« Off By 20 Years | Main | Open Kerry Acceptance Speech Thread »

July 29, 2004

Comments

Too bad they couldn't get a picture of him in a turban.

Dry run. If the American public lets this one go by without comment, the October surprise can be executed with impunity.

I think "sidereal" is actually Karl Rove. Devilishly clever.

I dunno, I thought that the July surprise would be a bigger fish. This guy seems pretty low-level. If he's actaully a fish at all, and not just a guy grabbed off the street by a desperate-to-please Pakistani intelligence unit.

"redemocratize us". What a card.

He's such a big surprise that his capture is burried by the news that Kerry will make a speech later tonight.

If I was going to plan a July surprise, I'd have planned to capture someone that is big enough to actually compete for news coverage with Kerry's speech.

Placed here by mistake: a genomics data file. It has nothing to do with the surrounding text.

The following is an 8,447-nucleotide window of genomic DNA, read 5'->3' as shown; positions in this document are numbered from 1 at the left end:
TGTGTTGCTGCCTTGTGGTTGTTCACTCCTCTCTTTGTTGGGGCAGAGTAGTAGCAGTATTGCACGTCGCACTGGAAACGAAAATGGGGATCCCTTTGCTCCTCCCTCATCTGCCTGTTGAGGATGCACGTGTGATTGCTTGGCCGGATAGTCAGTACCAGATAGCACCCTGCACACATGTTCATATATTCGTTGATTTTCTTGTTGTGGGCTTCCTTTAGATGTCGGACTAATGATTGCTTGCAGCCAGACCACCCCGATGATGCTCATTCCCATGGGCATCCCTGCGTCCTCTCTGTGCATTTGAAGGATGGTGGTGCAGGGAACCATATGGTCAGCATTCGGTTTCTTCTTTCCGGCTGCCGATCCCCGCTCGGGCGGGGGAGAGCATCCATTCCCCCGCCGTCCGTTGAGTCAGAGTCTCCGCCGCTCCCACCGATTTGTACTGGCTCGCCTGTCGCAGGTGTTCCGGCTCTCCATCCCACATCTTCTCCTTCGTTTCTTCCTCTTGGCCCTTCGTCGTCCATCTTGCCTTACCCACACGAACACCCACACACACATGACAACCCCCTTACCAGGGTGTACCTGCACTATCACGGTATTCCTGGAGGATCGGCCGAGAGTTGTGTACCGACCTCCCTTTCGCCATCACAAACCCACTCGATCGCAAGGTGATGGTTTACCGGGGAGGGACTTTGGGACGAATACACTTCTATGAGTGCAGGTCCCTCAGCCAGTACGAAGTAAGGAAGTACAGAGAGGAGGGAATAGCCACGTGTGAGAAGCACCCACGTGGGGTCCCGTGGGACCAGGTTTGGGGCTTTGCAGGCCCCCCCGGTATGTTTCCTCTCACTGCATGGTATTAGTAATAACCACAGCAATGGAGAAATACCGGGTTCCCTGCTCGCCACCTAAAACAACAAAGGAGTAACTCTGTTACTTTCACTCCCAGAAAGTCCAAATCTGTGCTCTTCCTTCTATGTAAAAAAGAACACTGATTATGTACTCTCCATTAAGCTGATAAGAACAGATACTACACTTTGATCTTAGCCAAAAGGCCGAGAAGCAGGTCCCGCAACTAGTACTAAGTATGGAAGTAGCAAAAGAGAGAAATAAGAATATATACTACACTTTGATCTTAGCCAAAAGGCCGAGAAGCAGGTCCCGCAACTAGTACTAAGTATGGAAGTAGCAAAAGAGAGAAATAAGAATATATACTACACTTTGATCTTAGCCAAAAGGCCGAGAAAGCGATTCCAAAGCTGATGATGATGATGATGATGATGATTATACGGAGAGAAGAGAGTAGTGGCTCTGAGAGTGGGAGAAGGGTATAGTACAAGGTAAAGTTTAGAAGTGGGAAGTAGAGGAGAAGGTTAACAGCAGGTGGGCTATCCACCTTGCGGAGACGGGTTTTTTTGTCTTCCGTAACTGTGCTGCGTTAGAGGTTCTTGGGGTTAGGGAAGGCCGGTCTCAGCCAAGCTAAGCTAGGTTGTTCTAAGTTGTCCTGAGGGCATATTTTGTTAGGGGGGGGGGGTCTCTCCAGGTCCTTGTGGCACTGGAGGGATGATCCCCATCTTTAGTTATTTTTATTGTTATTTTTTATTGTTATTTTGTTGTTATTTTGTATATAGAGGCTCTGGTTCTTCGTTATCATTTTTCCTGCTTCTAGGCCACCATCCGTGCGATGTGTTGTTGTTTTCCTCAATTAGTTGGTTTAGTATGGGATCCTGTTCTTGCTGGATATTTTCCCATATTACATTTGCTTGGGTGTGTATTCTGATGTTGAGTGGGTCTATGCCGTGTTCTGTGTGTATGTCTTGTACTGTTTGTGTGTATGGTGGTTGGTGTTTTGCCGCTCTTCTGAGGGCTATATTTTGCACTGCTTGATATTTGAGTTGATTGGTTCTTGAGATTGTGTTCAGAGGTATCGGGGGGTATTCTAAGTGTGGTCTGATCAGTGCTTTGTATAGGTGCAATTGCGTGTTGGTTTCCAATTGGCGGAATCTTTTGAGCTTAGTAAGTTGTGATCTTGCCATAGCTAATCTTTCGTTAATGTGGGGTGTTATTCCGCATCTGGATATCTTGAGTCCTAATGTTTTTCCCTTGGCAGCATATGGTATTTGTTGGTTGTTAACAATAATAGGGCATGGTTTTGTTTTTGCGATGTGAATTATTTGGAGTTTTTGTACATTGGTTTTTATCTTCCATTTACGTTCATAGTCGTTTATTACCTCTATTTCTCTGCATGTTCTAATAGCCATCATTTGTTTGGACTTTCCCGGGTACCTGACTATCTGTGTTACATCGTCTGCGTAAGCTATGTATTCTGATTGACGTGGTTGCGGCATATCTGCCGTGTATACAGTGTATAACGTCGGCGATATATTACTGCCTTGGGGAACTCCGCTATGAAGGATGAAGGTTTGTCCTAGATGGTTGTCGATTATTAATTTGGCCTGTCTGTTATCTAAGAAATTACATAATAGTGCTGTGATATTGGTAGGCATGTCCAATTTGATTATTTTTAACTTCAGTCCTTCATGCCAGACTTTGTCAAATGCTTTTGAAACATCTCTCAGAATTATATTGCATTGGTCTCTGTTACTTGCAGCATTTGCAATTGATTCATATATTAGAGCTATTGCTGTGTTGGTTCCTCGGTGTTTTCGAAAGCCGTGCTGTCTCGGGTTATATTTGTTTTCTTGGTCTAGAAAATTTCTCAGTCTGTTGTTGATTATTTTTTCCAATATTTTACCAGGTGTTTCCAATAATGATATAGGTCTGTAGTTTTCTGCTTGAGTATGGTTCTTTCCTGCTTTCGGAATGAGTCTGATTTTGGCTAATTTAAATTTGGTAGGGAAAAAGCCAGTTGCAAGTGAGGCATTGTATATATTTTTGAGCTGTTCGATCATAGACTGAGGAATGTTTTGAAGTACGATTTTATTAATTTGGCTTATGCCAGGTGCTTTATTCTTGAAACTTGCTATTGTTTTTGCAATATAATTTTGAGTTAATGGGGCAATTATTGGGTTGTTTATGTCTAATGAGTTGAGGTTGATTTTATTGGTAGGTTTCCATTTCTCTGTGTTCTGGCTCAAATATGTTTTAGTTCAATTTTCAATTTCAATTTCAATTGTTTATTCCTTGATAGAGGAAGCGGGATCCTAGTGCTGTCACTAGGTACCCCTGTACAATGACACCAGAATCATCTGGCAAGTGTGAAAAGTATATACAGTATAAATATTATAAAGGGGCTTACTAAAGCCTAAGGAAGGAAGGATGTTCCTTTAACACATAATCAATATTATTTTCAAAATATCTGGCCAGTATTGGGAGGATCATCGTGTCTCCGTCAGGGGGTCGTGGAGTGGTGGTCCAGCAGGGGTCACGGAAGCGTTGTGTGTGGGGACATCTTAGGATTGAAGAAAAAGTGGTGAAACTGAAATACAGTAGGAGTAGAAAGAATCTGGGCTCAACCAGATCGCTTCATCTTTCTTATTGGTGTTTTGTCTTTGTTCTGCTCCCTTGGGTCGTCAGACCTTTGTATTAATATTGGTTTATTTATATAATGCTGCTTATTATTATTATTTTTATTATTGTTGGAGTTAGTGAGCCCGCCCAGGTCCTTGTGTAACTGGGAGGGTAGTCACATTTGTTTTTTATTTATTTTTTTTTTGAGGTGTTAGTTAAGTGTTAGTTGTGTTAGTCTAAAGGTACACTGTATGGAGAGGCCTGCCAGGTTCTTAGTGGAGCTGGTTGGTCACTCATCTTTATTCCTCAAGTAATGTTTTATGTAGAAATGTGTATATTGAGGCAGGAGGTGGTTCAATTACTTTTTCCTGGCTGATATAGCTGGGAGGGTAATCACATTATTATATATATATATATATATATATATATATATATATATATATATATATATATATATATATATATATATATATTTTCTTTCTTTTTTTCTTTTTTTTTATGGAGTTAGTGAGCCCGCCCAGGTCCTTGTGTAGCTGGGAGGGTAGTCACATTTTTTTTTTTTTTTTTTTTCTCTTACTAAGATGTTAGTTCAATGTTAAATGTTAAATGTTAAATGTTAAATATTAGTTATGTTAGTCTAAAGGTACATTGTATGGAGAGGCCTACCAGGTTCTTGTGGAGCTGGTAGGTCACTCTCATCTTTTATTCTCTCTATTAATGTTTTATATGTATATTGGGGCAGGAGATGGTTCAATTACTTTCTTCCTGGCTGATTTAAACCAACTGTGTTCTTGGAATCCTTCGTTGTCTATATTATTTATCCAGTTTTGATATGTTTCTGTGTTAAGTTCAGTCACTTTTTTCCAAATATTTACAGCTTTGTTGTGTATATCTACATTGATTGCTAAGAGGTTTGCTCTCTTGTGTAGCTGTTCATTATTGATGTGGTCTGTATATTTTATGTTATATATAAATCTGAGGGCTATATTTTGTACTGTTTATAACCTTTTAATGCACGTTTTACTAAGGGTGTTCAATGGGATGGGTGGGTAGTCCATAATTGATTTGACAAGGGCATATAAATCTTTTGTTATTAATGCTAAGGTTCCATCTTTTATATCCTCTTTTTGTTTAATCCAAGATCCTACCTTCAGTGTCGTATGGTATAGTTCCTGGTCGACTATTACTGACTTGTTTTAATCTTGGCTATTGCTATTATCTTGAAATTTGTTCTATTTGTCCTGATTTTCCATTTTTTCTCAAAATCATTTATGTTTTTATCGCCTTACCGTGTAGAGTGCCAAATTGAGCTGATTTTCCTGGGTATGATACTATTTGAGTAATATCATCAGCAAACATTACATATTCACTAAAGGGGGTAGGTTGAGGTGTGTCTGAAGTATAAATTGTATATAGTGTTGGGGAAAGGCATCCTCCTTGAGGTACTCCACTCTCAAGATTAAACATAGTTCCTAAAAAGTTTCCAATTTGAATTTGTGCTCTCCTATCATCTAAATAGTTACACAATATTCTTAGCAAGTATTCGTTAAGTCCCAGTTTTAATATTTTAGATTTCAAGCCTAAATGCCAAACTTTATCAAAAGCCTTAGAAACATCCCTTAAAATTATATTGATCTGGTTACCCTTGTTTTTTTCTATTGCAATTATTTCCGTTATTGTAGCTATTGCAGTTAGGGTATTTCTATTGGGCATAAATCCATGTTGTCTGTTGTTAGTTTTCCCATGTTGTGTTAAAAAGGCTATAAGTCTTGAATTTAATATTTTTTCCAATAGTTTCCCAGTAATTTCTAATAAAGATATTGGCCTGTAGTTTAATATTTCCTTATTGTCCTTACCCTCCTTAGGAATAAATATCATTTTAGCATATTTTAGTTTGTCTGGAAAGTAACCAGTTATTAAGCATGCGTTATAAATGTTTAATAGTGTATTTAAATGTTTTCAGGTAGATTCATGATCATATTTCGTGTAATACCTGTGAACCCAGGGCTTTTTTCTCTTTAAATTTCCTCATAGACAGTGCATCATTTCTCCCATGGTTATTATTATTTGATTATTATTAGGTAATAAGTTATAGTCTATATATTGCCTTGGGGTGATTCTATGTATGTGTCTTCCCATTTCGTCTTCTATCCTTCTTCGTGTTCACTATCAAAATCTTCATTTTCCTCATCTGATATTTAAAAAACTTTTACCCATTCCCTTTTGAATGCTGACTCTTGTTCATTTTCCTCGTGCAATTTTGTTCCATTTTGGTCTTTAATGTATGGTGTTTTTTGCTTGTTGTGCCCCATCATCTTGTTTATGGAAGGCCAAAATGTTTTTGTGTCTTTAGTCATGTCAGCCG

It's true, Edward. I'm the Mole. You can behold more of my brilliance in our decision to impose tariffs on shrimp. Seems nonsensical until you note that it is a response to a request by the Southern Shrimp Alliance, which is made up of shrimpers in "Alabama, Florida, Georgia, Louisiana, Mississippi, North Carolina, South Carolina and Texas."

Work that base!

It's foolproof.

After watching Fox's "attack" coverage of the Democratic convention over the
last 3 days...

The announcement today of the capture of an alleged Al-Queda High Value
Target in Pakistan.... (Right on cue so to speak).... I am certain that
there is serious consideration going on at Fox at this moment that if during
the time that Kerry is giving the speech the news-crawl is still going that
this item will be highlighted....